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Hoffmann, R. A wiki for the life sciences where authorship matters. Nature Genetics (2008)

The effect of Xylometazoline on the mucosa of human maxillary sinus.

A stuffy and running nose are two of the most expressed symptoms of acute rhinosinusitis and have made the use of decongestants very common. The medication, oral or nasal, gives relief from symptoms but its effect on the healing of the infection, positive or negative, is not clear. The effect of Xylometazoline on the blood flow, the pulse amplitude and the gas exchange in the antral mucosa of the maxillary sinus was studied in five healthy subjects. Our experiments show that the mucosal pulse amplitude and the blood flow are strongly reduced by insufflation of Xylometazoline but the gas exchange in the mucosa is only lowered to a minor extent. The reduction in gas exchange is not great enough to allow the gas mixture to be altered. The defence mechanisms in the antral mucosal lining, i.e. the mucociliary-, the immuno- and the phagocytotic mechanisms are all dependent on the blood flow and the gas exchange through narrow maxillary ostia of the pumping effect generated by the mucosal pulse wave. The reduction in blood flow and pulse amplitude in the maxillary mucosa caused by Xylometazoline leads us to consider that, although not harmful then it is at least not helpful, in healing rhinosinusitis. Since oral decongestants have almost the same effect on the mucosa as nasal decongestants, we do not think that any of the medicines faciliate the healing of infections in the upper airways even if they make the patient feel better during the infection.[1]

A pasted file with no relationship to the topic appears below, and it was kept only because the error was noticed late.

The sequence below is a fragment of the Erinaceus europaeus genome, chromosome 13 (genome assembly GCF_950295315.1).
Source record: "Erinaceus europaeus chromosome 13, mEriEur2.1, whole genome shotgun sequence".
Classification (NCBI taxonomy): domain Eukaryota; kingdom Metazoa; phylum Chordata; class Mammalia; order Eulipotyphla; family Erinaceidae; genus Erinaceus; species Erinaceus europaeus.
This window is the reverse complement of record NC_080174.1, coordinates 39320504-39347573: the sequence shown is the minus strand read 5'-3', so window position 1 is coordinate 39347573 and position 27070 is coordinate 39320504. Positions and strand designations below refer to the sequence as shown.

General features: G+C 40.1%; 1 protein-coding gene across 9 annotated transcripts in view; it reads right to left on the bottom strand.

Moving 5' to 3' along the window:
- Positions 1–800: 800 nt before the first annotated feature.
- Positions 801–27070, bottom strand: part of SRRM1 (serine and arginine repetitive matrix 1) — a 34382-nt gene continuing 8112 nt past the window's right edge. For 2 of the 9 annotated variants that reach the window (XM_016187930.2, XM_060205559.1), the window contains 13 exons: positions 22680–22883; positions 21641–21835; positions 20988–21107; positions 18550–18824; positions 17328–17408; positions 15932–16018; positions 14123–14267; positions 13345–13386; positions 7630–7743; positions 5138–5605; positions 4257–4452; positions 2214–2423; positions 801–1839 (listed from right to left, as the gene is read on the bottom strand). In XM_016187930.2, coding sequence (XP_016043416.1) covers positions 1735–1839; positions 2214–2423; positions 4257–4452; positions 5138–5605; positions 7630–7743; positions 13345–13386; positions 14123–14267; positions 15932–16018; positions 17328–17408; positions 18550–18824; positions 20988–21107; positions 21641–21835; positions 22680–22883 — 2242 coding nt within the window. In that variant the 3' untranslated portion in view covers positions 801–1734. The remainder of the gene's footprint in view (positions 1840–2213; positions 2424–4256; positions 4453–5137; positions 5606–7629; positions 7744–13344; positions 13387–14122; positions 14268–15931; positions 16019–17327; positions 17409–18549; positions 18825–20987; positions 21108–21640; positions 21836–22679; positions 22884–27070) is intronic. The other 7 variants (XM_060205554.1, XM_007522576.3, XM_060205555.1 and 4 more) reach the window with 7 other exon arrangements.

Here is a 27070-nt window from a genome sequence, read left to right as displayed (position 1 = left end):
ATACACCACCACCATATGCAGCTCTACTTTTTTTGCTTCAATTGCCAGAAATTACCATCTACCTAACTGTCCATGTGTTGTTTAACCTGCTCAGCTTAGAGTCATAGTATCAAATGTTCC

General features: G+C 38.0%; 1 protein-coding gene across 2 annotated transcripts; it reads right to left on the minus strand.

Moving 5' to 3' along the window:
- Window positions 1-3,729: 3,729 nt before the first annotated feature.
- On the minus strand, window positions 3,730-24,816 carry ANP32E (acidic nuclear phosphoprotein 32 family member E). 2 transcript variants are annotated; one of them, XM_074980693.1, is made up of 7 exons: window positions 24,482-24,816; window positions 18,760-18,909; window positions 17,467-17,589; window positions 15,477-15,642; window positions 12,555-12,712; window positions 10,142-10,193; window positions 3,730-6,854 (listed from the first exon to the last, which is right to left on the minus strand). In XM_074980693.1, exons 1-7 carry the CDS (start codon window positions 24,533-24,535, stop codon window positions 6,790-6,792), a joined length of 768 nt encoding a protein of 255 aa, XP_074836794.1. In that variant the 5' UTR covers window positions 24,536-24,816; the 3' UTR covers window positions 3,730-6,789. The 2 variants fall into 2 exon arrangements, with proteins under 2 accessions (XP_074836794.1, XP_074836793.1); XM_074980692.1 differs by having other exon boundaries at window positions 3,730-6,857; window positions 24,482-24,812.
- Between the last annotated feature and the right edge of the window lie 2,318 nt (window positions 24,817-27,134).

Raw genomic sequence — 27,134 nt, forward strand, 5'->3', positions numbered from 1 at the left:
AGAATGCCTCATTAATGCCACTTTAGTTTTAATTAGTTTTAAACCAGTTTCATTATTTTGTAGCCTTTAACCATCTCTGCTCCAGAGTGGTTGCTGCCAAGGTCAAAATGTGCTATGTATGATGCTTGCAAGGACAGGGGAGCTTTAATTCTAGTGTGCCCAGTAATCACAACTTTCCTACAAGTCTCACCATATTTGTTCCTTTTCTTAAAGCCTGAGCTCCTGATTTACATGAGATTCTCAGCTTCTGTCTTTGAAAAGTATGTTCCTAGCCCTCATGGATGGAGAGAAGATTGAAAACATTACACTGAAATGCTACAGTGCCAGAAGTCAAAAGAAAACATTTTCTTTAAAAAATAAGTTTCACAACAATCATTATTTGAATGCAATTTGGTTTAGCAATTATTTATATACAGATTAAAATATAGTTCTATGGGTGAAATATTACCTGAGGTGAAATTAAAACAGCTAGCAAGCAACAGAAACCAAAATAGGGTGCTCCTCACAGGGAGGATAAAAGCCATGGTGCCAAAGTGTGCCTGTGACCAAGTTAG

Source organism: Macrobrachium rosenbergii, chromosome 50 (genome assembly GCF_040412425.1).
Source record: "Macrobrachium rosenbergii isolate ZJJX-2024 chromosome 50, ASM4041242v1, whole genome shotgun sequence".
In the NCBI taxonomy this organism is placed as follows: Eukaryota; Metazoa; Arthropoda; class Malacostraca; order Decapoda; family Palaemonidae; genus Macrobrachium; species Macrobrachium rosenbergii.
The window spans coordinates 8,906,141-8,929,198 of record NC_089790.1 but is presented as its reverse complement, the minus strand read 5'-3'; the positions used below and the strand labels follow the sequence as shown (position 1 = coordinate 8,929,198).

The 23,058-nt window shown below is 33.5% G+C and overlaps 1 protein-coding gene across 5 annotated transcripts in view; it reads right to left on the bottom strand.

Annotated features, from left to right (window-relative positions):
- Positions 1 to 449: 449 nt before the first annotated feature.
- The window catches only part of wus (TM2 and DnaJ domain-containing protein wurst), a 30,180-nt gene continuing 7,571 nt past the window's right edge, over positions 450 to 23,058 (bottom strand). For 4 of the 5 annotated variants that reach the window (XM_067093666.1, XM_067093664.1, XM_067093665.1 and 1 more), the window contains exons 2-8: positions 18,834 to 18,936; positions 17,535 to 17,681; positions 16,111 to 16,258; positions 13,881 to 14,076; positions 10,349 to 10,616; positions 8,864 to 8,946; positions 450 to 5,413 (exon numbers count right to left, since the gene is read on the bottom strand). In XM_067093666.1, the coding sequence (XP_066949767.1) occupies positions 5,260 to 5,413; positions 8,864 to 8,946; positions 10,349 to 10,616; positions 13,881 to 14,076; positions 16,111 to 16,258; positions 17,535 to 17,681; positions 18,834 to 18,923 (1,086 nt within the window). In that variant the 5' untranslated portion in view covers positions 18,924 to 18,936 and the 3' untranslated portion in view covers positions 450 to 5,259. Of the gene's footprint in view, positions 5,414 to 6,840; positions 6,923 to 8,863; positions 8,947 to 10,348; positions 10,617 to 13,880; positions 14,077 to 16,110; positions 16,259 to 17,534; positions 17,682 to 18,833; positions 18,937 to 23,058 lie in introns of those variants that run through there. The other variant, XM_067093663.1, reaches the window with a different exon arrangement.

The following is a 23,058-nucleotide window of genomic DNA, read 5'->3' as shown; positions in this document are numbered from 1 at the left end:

1. The effect of Xylometazoline on the mucosa of human maxillary sinus. Falck, B., Svanholm, H., Aust, R. Rhinology. (1990) [Pubmed]
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